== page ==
A collaboration between Queensland-based universities and Pacific Island communities has found climate change adaptation programs are only sustained if they develop local ownership.

Published in Nature Climate Change, researchers from the University of Queensland, Griffith University and the University of the Sunshine Coast, worked with national and international development organisations on the ground to assess the success ofcommunity-based climate change adaptations in four Pacific Island countries.

Despite contributing only 0.03% of global carbon emissions, the Pacific Islands are at the frontline of climate change impacts. These island nations are facing more frequent cyclones, floods, droughts and fires as a consequence of climate change.

Effective adaptation programs are critical if Pacific Islanders are to remain in their homelands and continue to live rich and fulfilling lives.

International climate aid commitments, however, are likely to dry upin the Pacific as western governments use the money for their own countries’ escalating adaptation costs.

With limited funding, understanding what successful adaptation looks like in Pacific island states is urgent to ensure best practice and that money is being well spent.

Dr Ross Westoby, a research fellow from the Griffith Institute for Tourism

“We documented what factors lead to success and failure and what best practice might really look like,” said Associate Professor Karen McNamara from the University of Queensland.

“We asked locals about the effectiveness, equity, impact and sustainability of recent and past adaptation initiatives, and used this feedback to determine their success.”

Dr Ross Westoby, a research fellow from the Griffith Institute for Tourism evaluated programs in Vanuatu and found the ‘success’ of community based adaptations were mixed; a finding mirrored by his colleges on the other Pacific Islands.

“But when adaptation programs were locally funded and implemented and when they were integrated with ecosystem-based adaptation approaches, the outcomes were much better from community perspectives,” Dr Westoby said.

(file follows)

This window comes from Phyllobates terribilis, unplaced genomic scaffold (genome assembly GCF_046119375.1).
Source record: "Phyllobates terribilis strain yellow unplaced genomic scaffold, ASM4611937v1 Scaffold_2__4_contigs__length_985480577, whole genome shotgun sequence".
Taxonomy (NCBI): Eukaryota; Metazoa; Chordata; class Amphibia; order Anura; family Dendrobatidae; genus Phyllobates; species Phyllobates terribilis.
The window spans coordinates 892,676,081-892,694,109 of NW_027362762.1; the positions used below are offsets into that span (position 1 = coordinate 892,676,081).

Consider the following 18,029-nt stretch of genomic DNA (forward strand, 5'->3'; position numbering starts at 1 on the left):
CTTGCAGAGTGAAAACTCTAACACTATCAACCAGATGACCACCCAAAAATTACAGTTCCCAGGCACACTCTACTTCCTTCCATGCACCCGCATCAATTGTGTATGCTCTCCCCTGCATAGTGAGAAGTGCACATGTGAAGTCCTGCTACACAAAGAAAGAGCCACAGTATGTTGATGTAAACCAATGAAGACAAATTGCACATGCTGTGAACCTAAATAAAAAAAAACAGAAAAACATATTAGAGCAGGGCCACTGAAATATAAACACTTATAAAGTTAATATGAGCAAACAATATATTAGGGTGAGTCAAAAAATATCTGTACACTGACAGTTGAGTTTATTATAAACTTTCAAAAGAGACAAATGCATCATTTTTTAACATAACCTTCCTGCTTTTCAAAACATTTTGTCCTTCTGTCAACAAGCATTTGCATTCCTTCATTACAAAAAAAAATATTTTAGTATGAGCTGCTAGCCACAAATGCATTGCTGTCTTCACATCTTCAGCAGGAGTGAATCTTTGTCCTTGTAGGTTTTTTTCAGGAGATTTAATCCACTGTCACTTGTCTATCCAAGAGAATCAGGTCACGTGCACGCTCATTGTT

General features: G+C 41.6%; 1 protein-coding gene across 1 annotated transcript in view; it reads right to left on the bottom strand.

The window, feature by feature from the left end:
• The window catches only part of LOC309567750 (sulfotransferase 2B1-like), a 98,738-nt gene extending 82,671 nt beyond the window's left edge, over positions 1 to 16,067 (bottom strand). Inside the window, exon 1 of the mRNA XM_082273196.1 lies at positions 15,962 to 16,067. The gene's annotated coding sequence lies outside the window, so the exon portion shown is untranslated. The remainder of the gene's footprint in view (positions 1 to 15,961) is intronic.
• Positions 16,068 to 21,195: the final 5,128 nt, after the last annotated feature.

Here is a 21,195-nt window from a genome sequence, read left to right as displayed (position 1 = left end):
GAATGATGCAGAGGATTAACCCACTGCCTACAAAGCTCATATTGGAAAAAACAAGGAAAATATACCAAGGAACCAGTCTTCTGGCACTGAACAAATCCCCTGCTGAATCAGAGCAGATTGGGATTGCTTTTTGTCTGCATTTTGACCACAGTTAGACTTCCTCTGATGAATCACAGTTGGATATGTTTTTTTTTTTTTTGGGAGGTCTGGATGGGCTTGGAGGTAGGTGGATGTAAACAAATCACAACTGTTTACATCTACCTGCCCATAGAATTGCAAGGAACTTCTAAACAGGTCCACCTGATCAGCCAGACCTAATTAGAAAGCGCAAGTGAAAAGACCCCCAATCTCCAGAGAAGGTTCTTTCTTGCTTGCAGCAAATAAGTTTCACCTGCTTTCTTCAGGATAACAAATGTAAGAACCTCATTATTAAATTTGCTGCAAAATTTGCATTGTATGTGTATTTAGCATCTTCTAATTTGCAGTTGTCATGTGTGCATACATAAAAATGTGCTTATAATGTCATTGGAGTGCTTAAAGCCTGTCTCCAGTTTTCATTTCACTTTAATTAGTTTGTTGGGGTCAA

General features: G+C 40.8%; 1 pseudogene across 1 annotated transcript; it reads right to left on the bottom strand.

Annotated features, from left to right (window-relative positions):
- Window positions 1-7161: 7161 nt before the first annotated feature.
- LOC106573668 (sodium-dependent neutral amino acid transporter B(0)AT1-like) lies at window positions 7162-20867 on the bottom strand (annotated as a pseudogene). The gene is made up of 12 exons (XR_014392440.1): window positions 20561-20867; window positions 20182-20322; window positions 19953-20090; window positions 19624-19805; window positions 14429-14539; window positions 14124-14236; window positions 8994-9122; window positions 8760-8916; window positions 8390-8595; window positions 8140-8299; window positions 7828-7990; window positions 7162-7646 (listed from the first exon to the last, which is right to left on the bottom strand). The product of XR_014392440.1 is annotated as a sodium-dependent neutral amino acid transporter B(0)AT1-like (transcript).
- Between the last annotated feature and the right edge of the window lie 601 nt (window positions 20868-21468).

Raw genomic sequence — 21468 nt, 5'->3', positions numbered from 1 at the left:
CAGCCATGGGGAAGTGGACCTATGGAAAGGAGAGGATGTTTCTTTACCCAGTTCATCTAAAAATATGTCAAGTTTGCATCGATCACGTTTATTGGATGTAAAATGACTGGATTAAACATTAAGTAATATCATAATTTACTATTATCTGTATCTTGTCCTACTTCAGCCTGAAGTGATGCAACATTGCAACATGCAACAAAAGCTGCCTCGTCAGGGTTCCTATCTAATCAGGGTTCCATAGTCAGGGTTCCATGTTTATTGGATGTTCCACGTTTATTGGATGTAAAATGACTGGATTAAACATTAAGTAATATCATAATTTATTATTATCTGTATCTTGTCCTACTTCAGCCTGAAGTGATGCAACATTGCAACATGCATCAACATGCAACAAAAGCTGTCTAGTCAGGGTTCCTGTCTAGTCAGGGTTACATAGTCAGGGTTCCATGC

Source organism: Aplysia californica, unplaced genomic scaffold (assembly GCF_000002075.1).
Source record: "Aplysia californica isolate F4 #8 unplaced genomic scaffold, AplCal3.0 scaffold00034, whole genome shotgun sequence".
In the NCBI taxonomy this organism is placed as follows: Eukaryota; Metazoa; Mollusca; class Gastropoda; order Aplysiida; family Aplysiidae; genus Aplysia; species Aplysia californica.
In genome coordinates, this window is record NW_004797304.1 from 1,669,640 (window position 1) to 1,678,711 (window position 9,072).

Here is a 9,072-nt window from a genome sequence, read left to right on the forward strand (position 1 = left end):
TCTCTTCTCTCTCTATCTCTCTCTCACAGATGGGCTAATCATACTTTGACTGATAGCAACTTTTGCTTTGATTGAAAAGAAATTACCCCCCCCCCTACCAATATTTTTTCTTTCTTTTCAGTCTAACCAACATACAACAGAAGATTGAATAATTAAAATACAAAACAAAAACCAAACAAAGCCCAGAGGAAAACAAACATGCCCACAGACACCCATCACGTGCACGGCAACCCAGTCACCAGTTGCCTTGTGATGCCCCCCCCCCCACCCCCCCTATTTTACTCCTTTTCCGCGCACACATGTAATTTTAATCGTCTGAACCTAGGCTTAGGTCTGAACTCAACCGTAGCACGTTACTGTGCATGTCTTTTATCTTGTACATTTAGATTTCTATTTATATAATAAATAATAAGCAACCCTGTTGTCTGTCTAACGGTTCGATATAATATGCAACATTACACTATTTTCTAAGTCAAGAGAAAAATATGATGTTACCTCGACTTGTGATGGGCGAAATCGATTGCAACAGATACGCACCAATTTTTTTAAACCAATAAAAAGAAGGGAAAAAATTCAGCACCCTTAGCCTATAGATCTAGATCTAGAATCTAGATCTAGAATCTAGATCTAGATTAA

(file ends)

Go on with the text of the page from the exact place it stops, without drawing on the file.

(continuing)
“Similarly, those initiatives that weren’t forward thinking and ‘owned’ by the community, often struggled.”

The findings point to the need for communities to drive their own agendas based on local knowledge, experiences and coping mechanisms.

“For an adaptation initiative to be successful, our research found it must have local approval and ownership, shared benefit for the community, be integrate into the local context, and must have big picture thinking,” Associate Professor McNamara said.

“Initiatives thatfocused onboth the community and the ecosystem were self-sustaining, allowing the community to maintain the project even after development agencies had left and the funding stopped,” Dr Westoby said.

In Vanuatu, for example, the locals deemed two initiatives on raising climate change awareness as successful as they conveyed new scientific knowledge by complement it with traditional knowledge.

“Practitioners and researchers need to rethink community-based adaptation as being “based” in communities, where ideas are imposed, but rather as something the community leads, that build on their strengths and traditional values,” Dr Westoby said.